Principal planners take a lead role in protecting and shaping our cities, towns and countryside.
The Role
  • Developing planning policy that takes account of transport, the local economy, jobs, environmental factors and the historic environment
  • Ensuring that areas are safe and pleasant places to live, work and visit
  • Producing planning submissions, appeals, design and access statements
  • Planning statements
  • Managing client portfolios
  • Developing business relationships
  • Running public consultations
  • They are usually based in an office but are often out and about on site visits and can work for national, regional or local government organisations.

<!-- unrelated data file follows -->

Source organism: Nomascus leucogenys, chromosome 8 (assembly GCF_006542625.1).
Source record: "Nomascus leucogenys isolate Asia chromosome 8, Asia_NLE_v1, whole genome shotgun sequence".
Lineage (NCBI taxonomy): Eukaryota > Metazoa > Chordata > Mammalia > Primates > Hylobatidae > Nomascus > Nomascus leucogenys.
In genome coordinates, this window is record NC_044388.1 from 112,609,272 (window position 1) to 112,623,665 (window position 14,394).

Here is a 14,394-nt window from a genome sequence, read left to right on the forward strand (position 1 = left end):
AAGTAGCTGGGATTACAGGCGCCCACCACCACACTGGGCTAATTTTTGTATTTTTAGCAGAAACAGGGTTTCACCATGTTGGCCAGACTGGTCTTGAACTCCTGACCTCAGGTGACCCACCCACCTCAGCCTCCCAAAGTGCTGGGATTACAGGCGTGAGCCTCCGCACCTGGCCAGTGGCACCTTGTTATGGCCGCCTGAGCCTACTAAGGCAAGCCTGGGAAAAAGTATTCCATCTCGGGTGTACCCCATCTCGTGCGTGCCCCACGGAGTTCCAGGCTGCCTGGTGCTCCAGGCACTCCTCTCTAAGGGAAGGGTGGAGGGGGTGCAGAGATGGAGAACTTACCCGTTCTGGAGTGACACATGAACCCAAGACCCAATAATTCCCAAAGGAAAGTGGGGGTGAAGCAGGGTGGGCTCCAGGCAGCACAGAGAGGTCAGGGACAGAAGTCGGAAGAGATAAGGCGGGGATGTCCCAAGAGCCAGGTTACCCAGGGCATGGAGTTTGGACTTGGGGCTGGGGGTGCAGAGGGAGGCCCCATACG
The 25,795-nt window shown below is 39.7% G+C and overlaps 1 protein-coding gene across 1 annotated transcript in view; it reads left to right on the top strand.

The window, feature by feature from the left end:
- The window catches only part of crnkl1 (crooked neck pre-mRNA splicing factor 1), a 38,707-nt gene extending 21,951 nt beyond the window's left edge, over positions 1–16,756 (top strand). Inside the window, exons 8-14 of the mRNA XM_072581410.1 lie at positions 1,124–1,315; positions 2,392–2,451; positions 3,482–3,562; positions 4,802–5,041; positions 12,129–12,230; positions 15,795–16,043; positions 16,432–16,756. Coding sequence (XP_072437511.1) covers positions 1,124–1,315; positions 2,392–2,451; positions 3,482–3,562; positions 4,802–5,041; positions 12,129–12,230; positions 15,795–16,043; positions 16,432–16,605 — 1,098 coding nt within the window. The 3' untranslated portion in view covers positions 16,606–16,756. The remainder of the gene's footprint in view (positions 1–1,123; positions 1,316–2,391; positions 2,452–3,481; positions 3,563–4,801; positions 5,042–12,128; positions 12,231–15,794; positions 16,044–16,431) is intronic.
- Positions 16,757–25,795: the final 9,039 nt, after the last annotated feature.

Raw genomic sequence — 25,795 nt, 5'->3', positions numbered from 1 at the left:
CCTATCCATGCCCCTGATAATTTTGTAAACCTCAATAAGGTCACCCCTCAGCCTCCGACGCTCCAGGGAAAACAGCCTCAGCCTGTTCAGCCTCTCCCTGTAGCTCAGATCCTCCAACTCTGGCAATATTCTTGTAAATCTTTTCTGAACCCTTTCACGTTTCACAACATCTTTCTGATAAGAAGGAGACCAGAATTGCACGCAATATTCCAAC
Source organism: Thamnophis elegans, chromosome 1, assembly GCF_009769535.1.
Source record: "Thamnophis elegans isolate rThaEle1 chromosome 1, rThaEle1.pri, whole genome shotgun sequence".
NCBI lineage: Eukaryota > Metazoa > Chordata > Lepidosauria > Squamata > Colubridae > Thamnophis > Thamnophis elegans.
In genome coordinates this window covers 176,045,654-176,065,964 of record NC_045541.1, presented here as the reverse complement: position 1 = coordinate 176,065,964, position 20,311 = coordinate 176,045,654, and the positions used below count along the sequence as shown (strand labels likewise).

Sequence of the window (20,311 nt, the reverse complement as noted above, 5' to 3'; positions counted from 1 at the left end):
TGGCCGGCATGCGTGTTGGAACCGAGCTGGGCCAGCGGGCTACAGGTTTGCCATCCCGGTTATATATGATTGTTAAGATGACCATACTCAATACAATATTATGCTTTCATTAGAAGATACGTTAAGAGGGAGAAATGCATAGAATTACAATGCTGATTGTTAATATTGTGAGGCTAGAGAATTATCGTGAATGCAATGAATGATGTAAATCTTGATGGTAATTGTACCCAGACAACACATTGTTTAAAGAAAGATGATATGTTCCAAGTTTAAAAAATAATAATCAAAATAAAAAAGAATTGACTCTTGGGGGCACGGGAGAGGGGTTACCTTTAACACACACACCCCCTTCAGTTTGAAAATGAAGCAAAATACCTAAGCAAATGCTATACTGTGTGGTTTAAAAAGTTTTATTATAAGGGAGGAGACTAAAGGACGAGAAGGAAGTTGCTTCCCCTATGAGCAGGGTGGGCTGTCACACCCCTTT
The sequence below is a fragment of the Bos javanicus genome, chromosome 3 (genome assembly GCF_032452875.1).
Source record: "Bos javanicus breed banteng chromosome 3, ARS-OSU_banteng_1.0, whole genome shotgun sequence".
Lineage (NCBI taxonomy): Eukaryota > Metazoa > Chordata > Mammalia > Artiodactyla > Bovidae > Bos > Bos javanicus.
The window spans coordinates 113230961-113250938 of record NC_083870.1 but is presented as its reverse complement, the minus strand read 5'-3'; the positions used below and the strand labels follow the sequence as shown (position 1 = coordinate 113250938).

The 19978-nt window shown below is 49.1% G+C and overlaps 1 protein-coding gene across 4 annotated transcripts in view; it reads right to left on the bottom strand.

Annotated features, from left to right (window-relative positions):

• At this level some work as independent planning consultants, giving advice to businesses and individuals.
  • Salaries typically range from £30,000 to £55,000
Salaries depend on location, employer and level of responsibility, and salaries and career options can improve with chartered status.
Qualifications & Training
To be a planning manager or principal planner you need several years of relevant experience in a planning environment. You also need to have developed your management skills and be able to think strategically. To progress to this level you need experience in day-to-day management of a team, activity, project or small department – as well as running a budget. You must show experience in a range of projects as well as in building and maintaining partnerships with lots of stakeholders. If you’re working in the private sector you should have good client and business development skills.